“Guess that’s true.”

            “But now that I think about it. Maybe that wouldn’t have been so bad. I mean, the situation is out of my hands. Besides, other people would’ve already done all of the hard work. And based on what I’ve seen, done by people who really want a child, it might not have been too bad to get that knock on my door after all.”

            “Yeah, I don’t know if I could do it.”

            “Yeah, but how often do you get to create something with no effort?”

            “Wait, you said might have been.”

            “Yeah, you were the last on my list. Assuming the list was accurate, I’m in the clear.”

            “You sound disappointed.”

            “I guess, in a way, I kind of am. My little adventure is over. Crisis adverted. Now it’s time to get back to reality and, to be honest, my reality is pretty boring.”

            “I know what you mean. Not the boring part. Well, most of it’s boring, but a good boring. You know? But this was our last shot at a kid. I mean, you go through your whole life never really giving kids much thought. You think, yeah sure, I’d like to have some someday, and then you get distracted. Other things take priority—my career, Christina’s career, wanting to have the right house, basically getting all of the pieces perfectly placed.” Mark quietly stared into the distance. Jason followed suit. “I mean we’ve been through it all. All of the doctors, four, five…no…I think, six total. Even did the in vitro when my guys weren’t swimming well, but poor Miriam had a miscarriage. After a time of mourning, we decided to try some stronger sperm but got the same result. I think this one was even harder on Christina. She feels her body’s betrayed her, that the biology of her womanhood is dead.”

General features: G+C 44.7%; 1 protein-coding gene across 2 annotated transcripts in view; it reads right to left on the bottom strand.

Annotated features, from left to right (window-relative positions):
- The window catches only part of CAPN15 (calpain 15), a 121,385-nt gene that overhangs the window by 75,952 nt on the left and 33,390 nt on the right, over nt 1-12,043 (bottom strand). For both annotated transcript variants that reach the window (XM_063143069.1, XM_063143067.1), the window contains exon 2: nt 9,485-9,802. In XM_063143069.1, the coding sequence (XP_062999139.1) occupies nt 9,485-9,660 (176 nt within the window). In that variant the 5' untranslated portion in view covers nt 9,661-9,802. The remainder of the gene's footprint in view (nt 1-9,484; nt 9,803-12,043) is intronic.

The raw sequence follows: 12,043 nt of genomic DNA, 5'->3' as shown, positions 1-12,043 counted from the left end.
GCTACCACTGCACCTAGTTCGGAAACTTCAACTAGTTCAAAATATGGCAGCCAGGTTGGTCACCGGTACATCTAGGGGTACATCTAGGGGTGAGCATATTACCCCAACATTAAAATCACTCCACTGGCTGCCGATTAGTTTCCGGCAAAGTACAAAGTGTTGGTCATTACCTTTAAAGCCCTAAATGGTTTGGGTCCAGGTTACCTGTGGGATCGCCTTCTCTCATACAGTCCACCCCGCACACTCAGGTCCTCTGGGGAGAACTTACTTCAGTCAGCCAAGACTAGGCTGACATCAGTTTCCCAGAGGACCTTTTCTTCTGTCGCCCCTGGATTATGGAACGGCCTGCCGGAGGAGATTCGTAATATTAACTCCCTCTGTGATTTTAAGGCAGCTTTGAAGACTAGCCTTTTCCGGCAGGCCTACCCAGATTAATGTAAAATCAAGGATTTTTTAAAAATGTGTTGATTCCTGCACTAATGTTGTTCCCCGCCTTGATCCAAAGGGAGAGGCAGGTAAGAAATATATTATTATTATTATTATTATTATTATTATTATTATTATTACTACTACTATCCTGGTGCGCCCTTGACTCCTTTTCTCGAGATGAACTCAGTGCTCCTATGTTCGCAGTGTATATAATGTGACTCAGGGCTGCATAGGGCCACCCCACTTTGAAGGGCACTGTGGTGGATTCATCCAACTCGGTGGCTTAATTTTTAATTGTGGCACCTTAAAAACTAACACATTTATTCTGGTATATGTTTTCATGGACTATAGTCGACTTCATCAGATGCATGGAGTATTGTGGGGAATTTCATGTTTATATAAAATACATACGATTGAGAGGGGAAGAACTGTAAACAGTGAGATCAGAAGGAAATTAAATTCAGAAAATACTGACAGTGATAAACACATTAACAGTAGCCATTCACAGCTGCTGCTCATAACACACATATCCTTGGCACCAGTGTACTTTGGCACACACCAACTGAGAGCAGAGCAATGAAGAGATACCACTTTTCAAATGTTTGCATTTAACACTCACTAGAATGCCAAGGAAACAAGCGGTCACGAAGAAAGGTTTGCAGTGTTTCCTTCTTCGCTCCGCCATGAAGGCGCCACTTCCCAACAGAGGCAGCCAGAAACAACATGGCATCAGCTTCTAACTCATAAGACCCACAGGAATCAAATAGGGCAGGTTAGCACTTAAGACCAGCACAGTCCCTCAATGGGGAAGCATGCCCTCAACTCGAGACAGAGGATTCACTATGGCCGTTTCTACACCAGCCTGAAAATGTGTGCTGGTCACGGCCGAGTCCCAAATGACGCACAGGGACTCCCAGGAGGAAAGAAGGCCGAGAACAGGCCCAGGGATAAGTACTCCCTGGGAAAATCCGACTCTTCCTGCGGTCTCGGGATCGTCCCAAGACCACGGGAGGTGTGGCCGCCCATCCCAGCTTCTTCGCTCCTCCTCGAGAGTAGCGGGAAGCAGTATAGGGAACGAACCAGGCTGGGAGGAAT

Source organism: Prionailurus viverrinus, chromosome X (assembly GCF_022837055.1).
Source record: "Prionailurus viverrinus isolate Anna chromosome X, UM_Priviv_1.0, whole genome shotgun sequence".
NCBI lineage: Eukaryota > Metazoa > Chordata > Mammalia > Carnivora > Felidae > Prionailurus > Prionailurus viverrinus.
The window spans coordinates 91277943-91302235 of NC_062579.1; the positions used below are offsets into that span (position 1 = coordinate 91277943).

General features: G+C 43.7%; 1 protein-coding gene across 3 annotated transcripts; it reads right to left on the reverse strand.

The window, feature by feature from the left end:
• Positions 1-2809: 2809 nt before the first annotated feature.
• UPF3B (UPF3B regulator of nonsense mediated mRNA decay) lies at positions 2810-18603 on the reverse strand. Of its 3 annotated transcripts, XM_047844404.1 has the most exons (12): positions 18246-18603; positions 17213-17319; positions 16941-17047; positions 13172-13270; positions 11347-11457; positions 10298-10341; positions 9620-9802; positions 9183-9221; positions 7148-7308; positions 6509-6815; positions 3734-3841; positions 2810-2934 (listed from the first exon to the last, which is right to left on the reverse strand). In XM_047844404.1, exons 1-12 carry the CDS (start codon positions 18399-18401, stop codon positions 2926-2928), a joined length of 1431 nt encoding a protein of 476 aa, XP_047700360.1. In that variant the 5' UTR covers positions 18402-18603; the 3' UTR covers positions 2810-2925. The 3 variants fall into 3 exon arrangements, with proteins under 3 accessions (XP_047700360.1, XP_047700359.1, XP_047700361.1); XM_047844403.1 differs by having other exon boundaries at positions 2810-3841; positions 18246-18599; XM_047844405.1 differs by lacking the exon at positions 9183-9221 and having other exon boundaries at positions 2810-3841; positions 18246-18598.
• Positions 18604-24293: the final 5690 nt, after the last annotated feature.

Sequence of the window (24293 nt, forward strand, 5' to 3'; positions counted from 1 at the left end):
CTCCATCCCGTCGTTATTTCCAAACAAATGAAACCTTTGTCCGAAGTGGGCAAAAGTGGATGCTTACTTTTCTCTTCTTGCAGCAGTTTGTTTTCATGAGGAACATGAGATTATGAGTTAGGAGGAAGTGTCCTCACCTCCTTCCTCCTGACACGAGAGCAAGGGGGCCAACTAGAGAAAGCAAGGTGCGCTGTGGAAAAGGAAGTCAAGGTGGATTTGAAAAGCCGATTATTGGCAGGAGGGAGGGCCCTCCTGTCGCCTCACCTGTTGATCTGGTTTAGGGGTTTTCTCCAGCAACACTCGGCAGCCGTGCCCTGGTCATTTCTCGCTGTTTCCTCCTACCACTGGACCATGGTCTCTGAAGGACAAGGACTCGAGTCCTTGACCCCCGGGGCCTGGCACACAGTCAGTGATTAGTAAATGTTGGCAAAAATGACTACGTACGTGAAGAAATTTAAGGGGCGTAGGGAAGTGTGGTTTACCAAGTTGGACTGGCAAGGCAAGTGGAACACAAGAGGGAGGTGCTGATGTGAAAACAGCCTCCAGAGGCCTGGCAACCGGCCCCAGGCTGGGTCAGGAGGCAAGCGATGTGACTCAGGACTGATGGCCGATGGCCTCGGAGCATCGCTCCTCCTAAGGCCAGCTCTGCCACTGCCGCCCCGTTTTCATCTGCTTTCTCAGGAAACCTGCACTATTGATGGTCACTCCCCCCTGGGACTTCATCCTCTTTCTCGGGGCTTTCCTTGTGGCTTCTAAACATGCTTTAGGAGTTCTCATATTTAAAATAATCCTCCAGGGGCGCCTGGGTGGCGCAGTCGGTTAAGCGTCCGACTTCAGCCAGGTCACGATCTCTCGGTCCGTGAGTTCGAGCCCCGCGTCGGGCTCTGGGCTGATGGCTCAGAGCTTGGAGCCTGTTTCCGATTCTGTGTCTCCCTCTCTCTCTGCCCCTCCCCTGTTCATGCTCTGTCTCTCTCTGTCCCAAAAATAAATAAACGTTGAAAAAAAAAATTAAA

“Man, I’m sorry,” Jason said.

            “Your sympathy’s not needed, but your ear is appreciated.” Mark looked at Jason and slowly nodded his head. Then he stood up and stretched his arms. “Who knows, maybe we’ll adopt.”

            Jason followed Mark’s lead and stood up.

            “Not to be rude, but Christina needs attending to.”

            “Of course.”

            Mark extended his hand and Jason took it. “Have a safe trip home, Jason.”

            “Thank you for your kindness in handling my intrusion.”

            Mark laughed and walked inside while Jason made his way to the rental car.